Two days later on the night of Sunday, August 11, it's Saturn's turn to for a close approach. The ringed planet will appear near the bright moon in the southern sky just after dusk. Jupiter will still be visible and you might even be able to catch a few meteors from the Perseids or the less-active Southern Delta Aquariid meteor shower, which peaked on July 29.
Both planets will look spectacular through a small telescope. Under the right conditions, you should be able to see the moons of Jupiter. Saturn's rings and some of its moons will also be visible, even though Earth's atmosphere could serve to blur the view with how low in the sky Saturn appears.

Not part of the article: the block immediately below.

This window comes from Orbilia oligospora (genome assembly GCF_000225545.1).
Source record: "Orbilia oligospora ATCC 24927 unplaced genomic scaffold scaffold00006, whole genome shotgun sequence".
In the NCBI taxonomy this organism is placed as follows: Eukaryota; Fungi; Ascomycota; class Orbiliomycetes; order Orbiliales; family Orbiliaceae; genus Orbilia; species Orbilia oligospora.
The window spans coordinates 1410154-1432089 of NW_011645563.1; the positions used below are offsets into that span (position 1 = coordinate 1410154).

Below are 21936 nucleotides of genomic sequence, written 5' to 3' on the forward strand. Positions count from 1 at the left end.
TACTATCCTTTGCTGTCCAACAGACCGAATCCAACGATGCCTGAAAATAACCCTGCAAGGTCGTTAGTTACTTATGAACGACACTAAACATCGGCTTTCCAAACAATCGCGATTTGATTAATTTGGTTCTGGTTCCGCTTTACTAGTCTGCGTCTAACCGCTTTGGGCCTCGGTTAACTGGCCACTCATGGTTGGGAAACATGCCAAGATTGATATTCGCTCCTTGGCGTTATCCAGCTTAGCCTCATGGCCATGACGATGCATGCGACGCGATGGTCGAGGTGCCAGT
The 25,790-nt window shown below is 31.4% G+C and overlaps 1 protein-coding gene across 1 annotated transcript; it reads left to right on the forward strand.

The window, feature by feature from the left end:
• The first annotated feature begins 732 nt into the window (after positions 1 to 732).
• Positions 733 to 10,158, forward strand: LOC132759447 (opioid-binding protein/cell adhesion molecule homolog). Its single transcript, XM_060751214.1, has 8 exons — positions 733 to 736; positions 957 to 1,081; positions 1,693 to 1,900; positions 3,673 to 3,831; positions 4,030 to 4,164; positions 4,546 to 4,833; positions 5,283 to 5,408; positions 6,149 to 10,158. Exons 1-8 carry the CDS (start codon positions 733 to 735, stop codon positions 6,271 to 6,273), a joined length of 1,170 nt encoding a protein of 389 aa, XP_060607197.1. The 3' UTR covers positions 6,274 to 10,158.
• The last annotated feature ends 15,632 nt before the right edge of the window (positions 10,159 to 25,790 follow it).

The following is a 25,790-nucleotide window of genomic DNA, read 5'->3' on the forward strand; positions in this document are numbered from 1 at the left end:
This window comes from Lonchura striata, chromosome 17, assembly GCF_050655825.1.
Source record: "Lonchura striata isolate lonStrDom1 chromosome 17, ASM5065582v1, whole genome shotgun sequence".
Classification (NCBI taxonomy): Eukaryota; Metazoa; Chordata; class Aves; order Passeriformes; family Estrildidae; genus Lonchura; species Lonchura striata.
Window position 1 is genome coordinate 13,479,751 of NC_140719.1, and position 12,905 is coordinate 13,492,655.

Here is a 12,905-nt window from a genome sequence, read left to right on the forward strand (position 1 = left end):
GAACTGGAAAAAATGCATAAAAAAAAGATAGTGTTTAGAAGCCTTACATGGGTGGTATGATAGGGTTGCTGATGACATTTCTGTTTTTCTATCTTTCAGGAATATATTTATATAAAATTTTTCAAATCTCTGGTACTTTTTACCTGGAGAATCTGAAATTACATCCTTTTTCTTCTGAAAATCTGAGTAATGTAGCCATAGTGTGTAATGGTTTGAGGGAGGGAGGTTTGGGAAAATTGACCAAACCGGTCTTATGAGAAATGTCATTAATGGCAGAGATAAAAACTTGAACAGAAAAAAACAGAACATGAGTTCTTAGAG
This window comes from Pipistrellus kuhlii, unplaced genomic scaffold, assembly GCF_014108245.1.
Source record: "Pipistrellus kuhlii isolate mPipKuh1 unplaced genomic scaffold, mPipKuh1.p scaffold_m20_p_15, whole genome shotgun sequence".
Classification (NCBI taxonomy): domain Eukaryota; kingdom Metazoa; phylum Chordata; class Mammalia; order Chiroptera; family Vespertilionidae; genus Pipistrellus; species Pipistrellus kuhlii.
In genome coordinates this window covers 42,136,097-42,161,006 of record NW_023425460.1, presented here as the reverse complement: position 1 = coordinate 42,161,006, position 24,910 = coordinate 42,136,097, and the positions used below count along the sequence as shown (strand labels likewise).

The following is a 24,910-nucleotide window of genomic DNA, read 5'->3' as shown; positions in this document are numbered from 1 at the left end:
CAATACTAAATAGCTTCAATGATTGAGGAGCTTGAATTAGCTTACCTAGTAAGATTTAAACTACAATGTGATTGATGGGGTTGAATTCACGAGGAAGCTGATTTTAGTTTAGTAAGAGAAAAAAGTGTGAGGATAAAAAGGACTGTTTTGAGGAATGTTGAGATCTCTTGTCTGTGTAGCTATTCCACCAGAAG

Best of all, unlike the northern lights or a meteor shower, you should be able to spot these events from just about anywhere. As long as the weather is cooperating and you don't have any obstructions along the horizon blocking your view, they'll be visible even amidst the light pollution of big cities.
If you enjoy lying outside on a warm summer night, there are a whole lot of reasons to take some time for stargazing this week.